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Dennis Johnson
Dennis Johnson
Personal information
Born September 18, 1954
San Pedro, California
Died February 22, 2007 (aged 52)
Austin, Texas
Nationality Flag of the United States American
Physical stats
Listed height: 6 ft 4 in (1.93 m)
Listed weight: 185 lbs (84 kg)
Career information
High school Dominguez
(Compton, California)
College LA Harbor College (1972–1975)
Pepperdine (1975–1976)
NBA Draft 1976 / Round: 2 / Pick: 29th
Selected by the Seattle SuperSonics
Playing career 1976–1990 (14 years)
Position Point Guard / Shooting Guard
Jersey no. 24, 3
Coaching career
Coaching career 1999–2007 (8 years)
Career history

As player:

19761980 Seattle SuperSonics
19801983 Phoenix Suns
19831990 Boston Celtics

As coach:

1999–2000 La Crosse Bobcats
2003 Los Angeles Clippers
2004–2005 Florida Flame
2005–2007 Austin Toros
Career highlights and awards

Dennis Wayne Johnson (September 18, 1954 – February 22, 2007), nicknamed "DJ", was an American professional basketball player for the National Basketball Association's (NBA) Seattle SuperSonicsPhoenix Suns and Boston Celtics and coach of the Los Angeles Clippers. He was an alumnus of Dominguez High School, Los Angeles Harbor College and Pepperdine University.

A prototypical late bloomer, Johnson overcame early struggles and had a successful NBA playing career. Drafted 29th overall in 1976 by the Seattle SuperSonics, Johnson began his professional career as a shooting guard. He eventually led the Sonics to their only NBA championship in 1979, winning the Finals MVP Award. After a short stint with the Phoenix Suns, he became the starting point guard for the Boston Celtics, with whom he won two more championships in 1984 and 1986. Johnson was voted into five All-Star Teams, one All-NBA First and one Second Team, and nine consecutive All-Defensive First and Second Teams. Apart from his reputation as a defensive stopper, Johnson was known as a clutch player who made several decisive plays in NBA playoffs history.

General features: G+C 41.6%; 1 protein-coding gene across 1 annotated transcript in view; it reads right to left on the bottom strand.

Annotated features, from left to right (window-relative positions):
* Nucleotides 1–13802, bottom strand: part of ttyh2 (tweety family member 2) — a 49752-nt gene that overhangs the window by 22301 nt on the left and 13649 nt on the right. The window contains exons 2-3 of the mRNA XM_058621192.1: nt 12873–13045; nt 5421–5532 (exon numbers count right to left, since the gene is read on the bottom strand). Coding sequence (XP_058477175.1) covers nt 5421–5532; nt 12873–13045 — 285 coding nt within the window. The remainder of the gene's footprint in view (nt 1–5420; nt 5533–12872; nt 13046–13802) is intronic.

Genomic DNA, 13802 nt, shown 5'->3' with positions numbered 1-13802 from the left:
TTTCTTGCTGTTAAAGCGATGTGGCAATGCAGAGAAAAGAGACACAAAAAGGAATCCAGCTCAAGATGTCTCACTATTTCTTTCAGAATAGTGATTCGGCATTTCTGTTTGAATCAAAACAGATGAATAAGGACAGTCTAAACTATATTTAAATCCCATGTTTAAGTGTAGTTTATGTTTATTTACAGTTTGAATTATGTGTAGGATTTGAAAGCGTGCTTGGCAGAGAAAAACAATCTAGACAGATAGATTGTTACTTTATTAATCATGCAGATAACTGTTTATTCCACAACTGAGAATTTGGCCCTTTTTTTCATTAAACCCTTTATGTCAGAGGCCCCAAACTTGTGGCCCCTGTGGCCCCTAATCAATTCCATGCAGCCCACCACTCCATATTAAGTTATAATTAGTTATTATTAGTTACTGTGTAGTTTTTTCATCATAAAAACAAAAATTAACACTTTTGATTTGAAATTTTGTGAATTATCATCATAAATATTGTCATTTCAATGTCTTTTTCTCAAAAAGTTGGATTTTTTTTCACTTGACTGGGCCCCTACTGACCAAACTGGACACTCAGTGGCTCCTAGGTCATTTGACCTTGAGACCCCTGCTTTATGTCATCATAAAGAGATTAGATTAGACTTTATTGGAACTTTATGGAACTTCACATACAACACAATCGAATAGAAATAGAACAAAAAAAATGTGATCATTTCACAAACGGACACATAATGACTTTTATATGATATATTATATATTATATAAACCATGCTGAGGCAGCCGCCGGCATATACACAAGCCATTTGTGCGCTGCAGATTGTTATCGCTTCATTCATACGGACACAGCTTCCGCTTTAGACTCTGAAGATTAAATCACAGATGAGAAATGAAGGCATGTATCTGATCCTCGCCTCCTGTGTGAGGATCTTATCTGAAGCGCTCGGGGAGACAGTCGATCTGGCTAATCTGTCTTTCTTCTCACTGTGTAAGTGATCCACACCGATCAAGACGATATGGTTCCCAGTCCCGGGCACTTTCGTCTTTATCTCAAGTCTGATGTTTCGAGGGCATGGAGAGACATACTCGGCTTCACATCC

The Celtics franchise has retired Johnson's #3 jersey, which hangs from the rafters of the TD Garden, the home arena of the team. On April 5, 2010, the Naismith Memorial Basketball Hall of Fame officially announced that Johnson had been posthumously elected to the Hall. He was formally inducted on August 13. He is considered by several sports journalists to be one of the most underrated players of all time.

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